The chancellor must reinstate tax-free shopping this Christmas, says New West End Company chief executive Dee Corsi

Regent Street Christmas lights

Tourists are returning to London’s West End but are spending less than pre-pandemic

For many, Christmas begins in the West End. The iconic lights installation on Oxford Street was the first big display to switch on in London, marking the official commencement of the festive season for visitors.

For businesses, it also marks the start of the all-important festive trading period in the district, long seen as a bellwether for retailers and hospitality providers across the UK.

The good news is that our forecasts indicate the West End can expect a marginal year-on-year boost, with consumer spending set to reach up to £1.6bn in the final months of 2023.

“International spending peaks on Boxing Day, after the spikes in domestic spending have taken place”

That this is set to occur against a challenging economic backdrop is a reflection of the West End’s reputation as being more than just a shopping district but a retail and leisure destination, too. The West End’s unique variety of experiences, open to everyone, is what makes it shine at Christmas time.

That said, should we wish to ensure growth in the years to come, we cannot afford to ignore underlying shifts in shopper behaviour.

We face another year of cautious domestic shoppers as Brits tighten their belts due to inflationary pressures. Recent research from PwC found that one in three will spend less this festive period, which aligns with our forecast.

We need the chancellor’s support

Our data indicates there will be twin priorities for the domestic shopper this year: savvy spending and investment in the experience economy. We expect to see the first spike in domestic spending on Black Friday when shoppers seek out deals and discounts in person.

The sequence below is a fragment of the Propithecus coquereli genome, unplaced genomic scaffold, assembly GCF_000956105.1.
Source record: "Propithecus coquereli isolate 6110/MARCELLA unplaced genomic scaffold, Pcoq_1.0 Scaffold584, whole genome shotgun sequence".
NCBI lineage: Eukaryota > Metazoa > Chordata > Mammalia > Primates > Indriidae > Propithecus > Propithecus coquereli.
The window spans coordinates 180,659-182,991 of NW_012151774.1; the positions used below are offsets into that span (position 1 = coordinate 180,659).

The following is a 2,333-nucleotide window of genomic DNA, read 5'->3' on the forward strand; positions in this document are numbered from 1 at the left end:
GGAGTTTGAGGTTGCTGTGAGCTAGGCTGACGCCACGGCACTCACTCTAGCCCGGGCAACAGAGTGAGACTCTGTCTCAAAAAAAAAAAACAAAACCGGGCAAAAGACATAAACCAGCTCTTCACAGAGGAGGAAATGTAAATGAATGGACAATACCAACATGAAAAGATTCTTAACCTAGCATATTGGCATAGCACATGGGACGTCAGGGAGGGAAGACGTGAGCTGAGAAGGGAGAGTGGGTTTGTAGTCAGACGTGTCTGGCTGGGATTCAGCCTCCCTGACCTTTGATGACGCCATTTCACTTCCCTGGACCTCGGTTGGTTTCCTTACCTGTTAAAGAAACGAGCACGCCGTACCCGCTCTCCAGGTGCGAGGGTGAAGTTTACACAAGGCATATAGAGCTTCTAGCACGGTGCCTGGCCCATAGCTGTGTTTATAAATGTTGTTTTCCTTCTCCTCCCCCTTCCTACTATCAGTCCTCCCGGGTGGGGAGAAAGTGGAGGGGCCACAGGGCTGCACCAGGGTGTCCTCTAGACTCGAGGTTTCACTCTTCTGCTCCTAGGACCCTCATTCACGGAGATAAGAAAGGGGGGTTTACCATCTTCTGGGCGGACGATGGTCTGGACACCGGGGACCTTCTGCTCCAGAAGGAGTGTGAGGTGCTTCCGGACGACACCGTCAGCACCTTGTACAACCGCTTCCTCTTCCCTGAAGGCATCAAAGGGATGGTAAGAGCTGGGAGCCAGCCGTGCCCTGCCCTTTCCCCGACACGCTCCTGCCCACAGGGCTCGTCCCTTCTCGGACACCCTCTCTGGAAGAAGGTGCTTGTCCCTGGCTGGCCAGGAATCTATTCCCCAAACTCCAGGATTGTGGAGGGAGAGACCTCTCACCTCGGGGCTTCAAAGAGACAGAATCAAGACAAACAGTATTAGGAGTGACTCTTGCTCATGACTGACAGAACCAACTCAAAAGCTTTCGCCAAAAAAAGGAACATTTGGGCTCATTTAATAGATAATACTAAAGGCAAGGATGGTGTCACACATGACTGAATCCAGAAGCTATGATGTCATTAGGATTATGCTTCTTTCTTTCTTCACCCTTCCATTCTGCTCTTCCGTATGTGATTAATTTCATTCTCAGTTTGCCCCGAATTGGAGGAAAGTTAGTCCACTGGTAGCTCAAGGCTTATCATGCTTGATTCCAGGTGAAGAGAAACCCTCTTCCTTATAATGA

Domestic spending will reach its peak on December 23. On the last Saturday before Christmas, it’s likely that visitors will be looking to make the most of festive experiences before heading homeward. Santa’s grottos for children and puppies alike, roaming entertainment, exclusive ‘Magic Days’ promotions and, for the first time, an ice rink nestled in Hanover Square are just a few of the experiences that promise to deliver unforgettable Christmas memories.

But with domestic shopping patterns largely unchanged from last year, it will not be British consumers driving topline growth this year – it will be international shoppers.

“The gap between international visitor numbers and levels of spend is growing quarter on quarter – from 1% in Q1 to 31% in Q3”

The recovery of international visitor numbers has been steady across the year and it is this return to the capital that is set to boost spending. Beyond hitting the shops, we know they will also be looking to soak up the West End experience for the whole festive period – international spending peaks on Boxing Day, after the spikes in domestic spending have taken place.

That it’s international visitors driving growth this winter is testament to the enduring appeal of the West End – particularly at Christmas time when the district is lit up by festive magic. But that should not obscure the fact that the lack of tax-free shopping continues to act as a drag on growth for our businesses.

Data we released this week shows the gap between international visitor numbers and levels of spend is growing quarter on quarter – from 1% in Q1 2023 to 31% in Q3.

The gap is particularly pronounced for Chinese visitors who have recently started to return after the Chinese government lifted a ban on group tours to the UK. The number of Chinese tourists visiting London is down 29% compared to 2021 but, worryingly, their spending is down 67%.

With businesses set to face more economic headwinds in the new year, including potential business rate rises, it is critical that the chancellor, Jeremy Hunt, does all he can to ease their burden.

Reinstating tax-free shopping is a simple measure that would put British businesses back on an equal footing with their European counterparts again. Doing so would be one of the greatest gifts the British economy could receive this Christmas – let’s not delay it any longer.